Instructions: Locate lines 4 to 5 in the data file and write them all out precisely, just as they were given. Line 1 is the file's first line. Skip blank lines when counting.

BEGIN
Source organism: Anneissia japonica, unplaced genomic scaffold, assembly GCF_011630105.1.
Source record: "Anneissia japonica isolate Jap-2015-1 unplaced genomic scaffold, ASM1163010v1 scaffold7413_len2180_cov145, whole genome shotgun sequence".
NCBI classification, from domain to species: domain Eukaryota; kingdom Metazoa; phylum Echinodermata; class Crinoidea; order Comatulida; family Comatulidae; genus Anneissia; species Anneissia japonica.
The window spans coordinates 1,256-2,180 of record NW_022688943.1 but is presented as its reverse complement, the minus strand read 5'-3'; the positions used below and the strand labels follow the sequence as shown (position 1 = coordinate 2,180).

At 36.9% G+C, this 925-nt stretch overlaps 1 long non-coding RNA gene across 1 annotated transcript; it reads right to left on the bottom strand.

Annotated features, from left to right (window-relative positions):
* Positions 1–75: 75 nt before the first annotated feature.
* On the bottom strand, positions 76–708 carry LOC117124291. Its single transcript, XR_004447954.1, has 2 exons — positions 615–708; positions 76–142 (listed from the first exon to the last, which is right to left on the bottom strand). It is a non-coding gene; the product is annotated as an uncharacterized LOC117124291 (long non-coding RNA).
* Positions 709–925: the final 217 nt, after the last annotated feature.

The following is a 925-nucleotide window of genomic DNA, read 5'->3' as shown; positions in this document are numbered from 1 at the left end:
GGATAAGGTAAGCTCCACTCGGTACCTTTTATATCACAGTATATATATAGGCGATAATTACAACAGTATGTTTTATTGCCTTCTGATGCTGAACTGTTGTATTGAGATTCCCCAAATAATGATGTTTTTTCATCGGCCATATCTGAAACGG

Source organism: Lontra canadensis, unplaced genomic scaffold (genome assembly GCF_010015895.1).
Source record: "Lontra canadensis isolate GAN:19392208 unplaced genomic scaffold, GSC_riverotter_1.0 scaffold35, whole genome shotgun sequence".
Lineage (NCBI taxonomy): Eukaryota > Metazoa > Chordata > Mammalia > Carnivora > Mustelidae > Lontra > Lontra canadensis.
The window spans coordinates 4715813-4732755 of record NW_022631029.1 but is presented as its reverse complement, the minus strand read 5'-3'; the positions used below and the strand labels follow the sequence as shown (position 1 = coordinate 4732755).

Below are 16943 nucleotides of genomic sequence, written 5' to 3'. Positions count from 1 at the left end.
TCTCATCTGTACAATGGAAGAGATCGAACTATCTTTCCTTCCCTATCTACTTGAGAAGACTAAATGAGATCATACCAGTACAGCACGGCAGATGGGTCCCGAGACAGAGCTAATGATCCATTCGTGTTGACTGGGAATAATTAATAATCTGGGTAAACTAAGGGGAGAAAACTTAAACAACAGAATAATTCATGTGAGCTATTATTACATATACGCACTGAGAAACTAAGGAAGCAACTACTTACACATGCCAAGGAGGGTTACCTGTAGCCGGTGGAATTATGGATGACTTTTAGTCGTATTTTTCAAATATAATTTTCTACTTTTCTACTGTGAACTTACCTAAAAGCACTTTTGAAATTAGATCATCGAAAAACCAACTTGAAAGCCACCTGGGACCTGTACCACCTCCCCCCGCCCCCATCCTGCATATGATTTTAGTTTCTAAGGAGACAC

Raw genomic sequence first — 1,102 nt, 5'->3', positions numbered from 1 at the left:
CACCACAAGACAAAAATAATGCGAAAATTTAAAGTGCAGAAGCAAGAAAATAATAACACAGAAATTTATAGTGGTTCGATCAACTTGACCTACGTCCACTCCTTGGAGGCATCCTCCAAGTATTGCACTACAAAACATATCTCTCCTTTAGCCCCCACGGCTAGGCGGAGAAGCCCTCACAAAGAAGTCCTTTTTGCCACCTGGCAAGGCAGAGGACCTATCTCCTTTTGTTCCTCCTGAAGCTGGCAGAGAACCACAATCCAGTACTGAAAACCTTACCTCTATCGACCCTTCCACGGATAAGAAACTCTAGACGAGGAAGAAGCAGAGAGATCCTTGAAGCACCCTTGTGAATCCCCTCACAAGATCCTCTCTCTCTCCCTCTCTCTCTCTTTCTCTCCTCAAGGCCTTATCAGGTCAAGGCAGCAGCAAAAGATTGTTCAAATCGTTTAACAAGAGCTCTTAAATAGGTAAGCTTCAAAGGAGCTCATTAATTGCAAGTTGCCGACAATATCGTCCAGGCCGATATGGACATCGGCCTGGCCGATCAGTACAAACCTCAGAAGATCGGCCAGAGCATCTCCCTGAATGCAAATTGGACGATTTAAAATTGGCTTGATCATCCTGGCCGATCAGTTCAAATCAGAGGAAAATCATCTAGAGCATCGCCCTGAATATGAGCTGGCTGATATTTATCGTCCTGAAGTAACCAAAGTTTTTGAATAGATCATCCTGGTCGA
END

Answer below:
The window spans coordinates 1,256-2,180 of record NW_022688943.1 but is presented as its reverse complement, the minus strand read 5'-3'; the positions used below and the strand labels follow the sequence as shown (position 1 = coordinate 2,180).

At 36.9% G+C, this 925-nt stretch overlaps 1 long non-coding RNA gene across 1 annotated transcript; it reads right to left on the bottom strand.